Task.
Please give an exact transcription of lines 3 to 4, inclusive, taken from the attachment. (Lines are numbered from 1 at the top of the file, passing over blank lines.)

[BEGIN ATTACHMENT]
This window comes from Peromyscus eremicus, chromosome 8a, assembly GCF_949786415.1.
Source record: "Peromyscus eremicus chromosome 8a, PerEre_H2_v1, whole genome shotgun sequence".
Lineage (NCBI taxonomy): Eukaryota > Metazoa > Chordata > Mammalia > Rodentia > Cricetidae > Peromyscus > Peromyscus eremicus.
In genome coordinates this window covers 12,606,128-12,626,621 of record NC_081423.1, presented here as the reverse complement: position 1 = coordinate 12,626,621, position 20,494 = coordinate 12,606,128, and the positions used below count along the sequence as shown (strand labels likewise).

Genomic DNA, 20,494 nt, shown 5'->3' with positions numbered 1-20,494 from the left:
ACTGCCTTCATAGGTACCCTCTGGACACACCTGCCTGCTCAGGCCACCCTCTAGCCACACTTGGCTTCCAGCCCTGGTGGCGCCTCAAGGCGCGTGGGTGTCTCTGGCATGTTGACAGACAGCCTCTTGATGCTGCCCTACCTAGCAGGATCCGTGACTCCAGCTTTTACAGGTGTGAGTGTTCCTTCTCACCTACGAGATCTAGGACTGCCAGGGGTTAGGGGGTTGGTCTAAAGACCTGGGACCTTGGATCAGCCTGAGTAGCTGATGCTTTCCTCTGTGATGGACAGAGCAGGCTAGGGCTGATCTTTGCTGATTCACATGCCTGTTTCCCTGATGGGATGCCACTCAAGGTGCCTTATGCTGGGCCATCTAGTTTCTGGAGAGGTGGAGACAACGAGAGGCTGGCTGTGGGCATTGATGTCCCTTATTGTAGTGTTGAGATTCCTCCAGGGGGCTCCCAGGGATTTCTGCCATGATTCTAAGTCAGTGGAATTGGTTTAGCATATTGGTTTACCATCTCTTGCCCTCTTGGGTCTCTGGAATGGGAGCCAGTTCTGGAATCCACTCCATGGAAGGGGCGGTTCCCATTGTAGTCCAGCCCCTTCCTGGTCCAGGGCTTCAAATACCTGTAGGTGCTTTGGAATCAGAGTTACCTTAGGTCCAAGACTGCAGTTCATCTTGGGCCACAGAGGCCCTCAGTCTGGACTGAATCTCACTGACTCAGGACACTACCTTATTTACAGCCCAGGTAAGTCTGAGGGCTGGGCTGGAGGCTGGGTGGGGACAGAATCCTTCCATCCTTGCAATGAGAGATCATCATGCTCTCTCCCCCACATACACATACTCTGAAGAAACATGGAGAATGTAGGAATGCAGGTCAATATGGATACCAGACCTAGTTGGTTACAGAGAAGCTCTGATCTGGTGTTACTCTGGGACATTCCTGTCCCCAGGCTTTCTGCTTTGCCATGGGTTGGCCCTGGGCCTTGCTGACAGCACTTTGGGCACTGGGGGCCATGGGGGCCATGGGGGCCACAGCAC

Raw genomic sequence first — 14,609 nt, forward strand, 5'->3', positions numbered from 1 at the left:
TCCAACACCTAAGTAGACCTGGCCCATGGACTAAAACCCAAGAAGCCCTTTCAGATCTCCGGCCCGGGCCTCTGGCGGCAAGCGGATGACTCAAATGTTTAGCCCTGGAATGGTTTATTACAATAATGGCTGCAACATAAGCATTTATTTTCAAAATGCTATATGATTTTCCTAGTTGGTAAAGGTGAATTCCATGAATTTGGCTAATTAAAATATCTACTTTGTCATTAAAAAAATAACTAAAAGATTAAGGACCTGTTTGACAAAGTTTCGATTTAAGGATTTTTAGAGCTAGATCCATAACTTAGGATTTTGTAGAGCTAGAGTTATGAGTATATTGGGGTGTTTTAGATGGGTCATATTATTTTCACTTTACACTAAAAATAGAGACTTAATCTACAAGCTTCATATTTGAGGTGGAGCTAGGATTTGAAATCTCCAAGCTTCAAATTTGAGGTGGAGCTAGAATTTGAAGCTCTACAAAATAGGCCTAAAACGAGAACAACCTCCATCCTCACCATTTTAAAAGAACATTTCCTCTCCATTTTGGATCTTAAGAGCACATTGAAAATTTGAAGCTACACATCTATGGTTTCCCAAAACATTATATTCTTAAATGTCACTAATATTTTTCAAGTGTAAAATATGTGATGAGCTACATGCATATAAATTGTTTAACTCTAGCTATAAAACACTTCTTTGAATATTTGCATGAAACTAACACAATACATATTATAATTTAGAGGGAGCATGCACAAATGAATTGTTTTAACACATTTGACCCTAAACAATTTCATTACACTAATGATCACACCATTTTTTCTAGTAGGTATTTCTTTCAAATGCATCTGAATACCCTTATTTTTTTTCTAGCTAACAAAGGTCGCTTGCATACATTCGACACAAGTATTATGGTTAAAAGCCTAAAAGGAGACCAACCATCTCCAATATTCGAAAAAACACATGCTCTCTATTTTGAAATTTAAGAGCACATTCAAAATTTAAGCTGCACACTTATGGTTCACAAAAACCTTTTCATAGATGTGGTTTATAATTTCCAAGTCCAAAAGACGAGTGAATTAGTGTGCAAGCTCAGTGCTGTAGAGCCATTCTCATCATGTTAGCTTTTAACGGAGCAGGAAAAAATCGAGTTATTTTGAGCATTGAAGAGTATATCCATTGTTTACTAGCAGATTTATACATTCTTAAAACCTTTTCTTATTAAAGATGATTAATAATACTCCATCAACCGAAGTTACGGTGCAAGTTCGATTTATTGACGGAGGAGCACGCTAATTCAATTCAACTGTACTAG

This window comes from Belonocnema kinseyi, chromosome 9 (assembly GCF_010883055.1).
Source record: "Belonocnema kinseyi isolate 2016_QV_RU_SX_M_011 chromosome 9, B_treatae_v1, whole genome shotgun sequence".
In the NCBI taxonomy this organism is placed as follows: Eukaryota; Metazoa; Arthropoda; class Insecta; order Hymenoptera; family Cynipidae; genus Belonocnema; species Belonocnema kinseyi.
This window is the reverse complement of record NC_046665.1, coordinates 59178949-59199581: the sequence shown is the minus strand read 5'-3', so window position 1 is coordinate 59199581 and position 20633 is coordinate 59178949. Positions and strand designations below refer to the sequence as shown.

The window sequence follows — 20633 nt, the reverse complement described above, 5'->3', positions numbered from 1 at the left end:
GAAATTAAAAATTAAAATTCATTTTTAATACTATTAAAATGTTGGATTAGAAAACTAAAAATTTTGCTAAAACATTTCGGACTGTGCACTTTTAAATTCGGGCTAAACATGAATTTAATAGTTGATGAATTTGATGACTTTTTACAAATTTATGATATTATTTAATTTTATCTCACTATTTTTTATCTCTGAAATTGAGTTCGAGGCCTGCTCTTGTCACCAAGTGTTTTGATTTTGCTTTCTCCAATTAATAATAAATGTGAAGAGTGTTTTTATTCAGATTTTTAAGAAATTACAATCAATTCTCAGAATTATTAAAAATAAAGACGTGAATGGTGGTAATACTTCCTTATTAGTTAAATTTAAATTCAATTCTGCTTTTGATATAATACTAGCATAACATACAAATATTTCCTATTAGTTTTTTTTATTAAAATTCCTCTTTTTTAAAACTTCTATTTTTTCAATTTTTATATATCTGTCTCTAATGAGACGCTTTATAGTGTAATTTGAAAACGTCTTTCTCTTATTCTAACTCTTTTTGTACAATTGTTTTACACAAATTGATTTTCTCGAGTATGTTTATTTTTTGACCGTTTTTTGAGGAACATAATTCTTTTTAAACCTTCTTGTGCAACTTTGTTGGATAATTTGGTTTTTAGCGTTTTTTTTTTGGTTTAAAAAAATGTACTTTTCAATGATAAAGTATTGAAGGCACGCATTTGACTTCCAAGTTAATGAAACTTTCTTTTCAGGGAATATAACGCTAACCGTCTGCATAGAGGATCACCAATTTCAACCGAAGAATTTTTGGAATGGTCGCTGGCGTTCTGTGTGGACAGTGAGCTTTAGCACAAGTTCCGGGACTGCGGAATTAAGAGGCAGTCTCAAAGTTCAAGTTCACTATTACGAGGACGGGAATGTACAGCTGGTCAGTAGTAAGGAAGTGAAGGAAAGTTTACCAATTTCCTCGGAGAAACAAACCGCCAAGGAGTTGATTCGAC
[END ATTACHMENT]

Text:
Lineage (NCBI taxonomy): Eukaryota > Metazoa > Chordata > Mammalia > Rodentia > Cricetidae > Peromyscus > Peromyscus eremicus.
In genome coordinates this window covers 12,606,128-12,626,621 of record NC_081423.1, presented here as the reverse complement: position 1 = coordinate 12,626,621, position 20,494 = coordinate 12,606,128, and the positions used below count along the sequence as shown (strand labels likewise).